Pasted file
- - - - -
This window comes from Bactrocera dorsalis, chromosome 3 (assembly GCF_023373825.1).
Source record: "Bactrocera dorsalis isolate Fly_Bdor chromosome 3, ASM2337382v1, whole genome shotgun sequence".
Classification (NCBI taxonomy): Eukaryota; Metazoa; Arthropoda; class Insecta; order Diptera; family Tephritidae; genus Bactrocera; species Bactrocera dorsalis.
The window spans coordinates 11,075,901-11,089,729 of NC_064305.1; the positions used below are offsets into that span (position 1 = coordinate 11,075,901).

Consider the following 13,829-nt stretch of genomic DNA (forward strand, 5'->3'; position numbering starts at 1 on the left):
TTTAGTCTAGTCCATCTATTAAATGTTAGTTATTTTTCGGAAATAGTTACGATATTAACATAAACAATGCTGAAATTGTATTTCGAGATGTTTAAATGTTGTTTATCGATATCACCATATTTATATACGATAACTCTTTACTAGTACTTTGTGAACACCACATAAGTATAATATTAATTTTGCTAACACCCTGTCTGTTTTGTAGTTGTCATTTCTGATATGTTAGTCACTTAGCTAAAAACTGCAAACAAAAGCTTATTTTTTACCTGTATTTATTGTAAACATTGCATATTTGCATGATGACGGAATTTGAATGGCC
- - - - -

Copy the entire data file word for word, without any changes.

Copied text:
This window comes from Bactrocera dorsalis, chromosome 3 (assembly GCF_023373825.1).
Source record: "Bactrocera dorsalis isolate Fly_Bdor chromosome 3, ASM2337382v1, whole genome shotgun sequence".
Classification (NCBI taxonomy): Eukaryota; Metazoa; Arthropoda; class Insecta; order Diptera; family Tephritidae; genus Bactrocera; species Bactrocera dorsalis.
The window spans coordinates 11,075,901-11,089,729 of NC_064305.1; the positions used below are offsets into that span (position 1 = coordinate 11,075,901).

Consider the following 13,829-nt stretch of genomic DNA (forward strand, 5'->3'; position numbering starts at 1 on the left):
TTTAGTCTAGTCCATCTATTAAATGTTAGTTATTTTTCGGAAATAGTTACGATATTAACATAAACAATGCTGAAATTGTATTTCGAGATGTTTAAATGTTGTTTATCGATATCACCATATTTATATACGATAACTCTTTACTAGTACTTTGTGAACACCACATAAGTATAATATTAATTTTGCTAACACCCTGTCTGTTTTGTAGTTGTCATTTCTGATATGTTAGTCACTTAGCTAAAAACTGCAAACAAAAGCTTATTTTTTACCTGTATTTATTGTAAACATTGCATATTTGCATGATGACGGAATTTGAATGGCC